DenverChief
03-12-2005, 11:45 PM
I don't like this legislation and here is why

For more than two years, special-education teacher Fatemeh Hosseini worked a second job to keep up with the $2,000 in monthly payments she collectively sent to five banks to try to pay $25,000 in credit card debt.

Even though she had not used the cards to buy anything more, her debt had nearly doubled to $49,574 by the time the Sunnyvale, Calif., resident filed for bankruptcy last June. That is because Hosseini's payments sometimes were tardy, triggering late fees ranging from $25 to $50 and doubling interest rates to nearly 30 percent. When the additional costs pushed her balance over her credit limit, the credit card companies added more penalties.

"I was really trying hard to make minimum payments," said Hosseini, whose financial problems began in the late 1990s when her husband left her and their three children. "All of my salary was going to the credit card companies, but there was no change in the balances because of that interest and those penalties."

Punitive charges -- penalty fees and sharply higher interest rates after a payment is late -- compound the problems of many financially strapped consumers, sometimes making it impossible for them to dig their way out of debt and pushing them into bankruptcy.

The Senate is to vote as soon as this week on a bill that would make it harder for individuals to wipe out debt through bankruptcy. The Senate last week voted down several amendments intended to curb excessive fees and other practices that critics of the industry say are abusive. House leaders say they will act soon after that, and President Bush has said he supports the bill.

Bankruptcy experts say that too often, by the time an individual has filed for bankruptcy or is hauled into court by creditors, he or she has repaid an amount equal to their original credit card debt plus double-digit interest, but still owes hundreds or thousands of dollars because of penalties.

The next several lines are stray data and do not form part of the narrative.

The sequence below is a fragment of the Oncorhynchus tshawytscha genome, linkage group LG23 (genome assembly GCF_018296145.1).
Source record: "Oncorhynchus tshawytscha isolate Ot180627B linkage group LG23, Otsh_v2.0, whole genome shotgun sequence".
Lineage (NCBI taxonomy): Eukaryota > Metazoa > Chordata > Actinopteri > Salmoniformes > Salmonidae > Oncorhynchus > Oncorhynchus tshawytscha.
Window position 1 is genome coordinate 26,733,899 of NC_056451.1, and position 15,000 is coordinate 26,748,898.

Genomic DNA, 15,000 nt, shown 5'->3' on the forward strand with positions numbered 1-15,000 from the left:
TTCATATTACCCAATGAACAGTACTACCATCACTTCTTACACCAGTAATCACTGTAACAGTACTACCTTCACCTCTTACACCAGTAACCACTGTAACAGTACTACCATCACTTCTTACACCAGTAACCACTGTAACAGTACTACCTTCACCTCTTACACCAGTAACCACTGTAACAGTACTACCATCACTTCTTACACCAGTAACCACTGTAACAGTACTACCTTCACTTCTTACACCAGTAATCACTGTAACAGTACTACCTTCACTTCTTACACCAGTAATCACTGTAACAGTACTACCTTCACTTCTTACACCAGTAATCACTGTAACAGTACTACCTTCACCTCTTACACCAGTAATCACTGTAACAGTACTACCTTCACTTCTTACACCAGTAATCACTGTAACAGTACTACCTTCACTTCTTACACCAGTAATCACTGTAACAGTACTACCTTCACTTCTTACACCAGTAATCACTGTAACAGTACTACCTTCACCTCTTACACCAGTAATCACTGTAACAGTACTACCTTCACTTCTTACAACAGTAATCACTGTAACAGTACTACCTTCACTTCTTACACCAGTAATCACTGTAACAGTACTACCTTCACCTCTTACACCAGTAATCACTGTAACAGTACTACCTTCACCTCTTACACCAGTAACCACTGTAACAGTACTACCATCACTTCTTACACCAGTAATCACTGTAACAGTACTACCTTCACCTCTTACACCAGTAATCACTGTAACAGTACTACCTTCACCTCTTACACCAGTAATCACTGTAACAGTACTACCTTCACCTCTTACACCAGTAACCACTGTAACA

"How is it that the person who wants to do right ends up so worse off?" Cleveland Municipal Judge Robert J. Triozzi said last fall when he ruled against Discover in the company's breach-of-contract suit against another struggling credit cardholder, Ruth M. Owens.

Owens tried for six years to pay off a $1,900 balance on her Discover card, sending the credit company a total of $3,492 in monthly payments from 1997 to 2003. Yet her balance grew to $5,564.28, even though, like Hosseini, she never used the card to buy anything more. Of that total, over-limit penalty fees alone were $1,158.

Triozzi denied Discover's claim, calling its attempt to collect more money from Owens "unconscionable."






http://www.washingtonpost.com/wp-dyn/articles/A10361-2005Mar5.html

DenverChief
03-13-2005, 01:05 AM
Other amendments were aimed at protecting families and individuals who have clearly been forced into bankruptcy by events, or who would face extreme hardship in repaying debts. Ted Kennedy introduced an exemption for cases of medical bankruptcy. Russ Feingold introduced an amendment protecting the homes of the elderly. Dick Durbin asked for protection for armed services members and veterans. All were rejected.




Patheti-f*cking-sad

patteeu
03-13-2005, 02:56 PM
I don't like this legislation and here is why

People need to realize that credit cards are useful but dangerous. Perhaps the ease with which one can avoid these horror situations through bankruptcy has kept stories like this from being publicized thereby providing examples that warn others to curb this type of irresponsible behavior.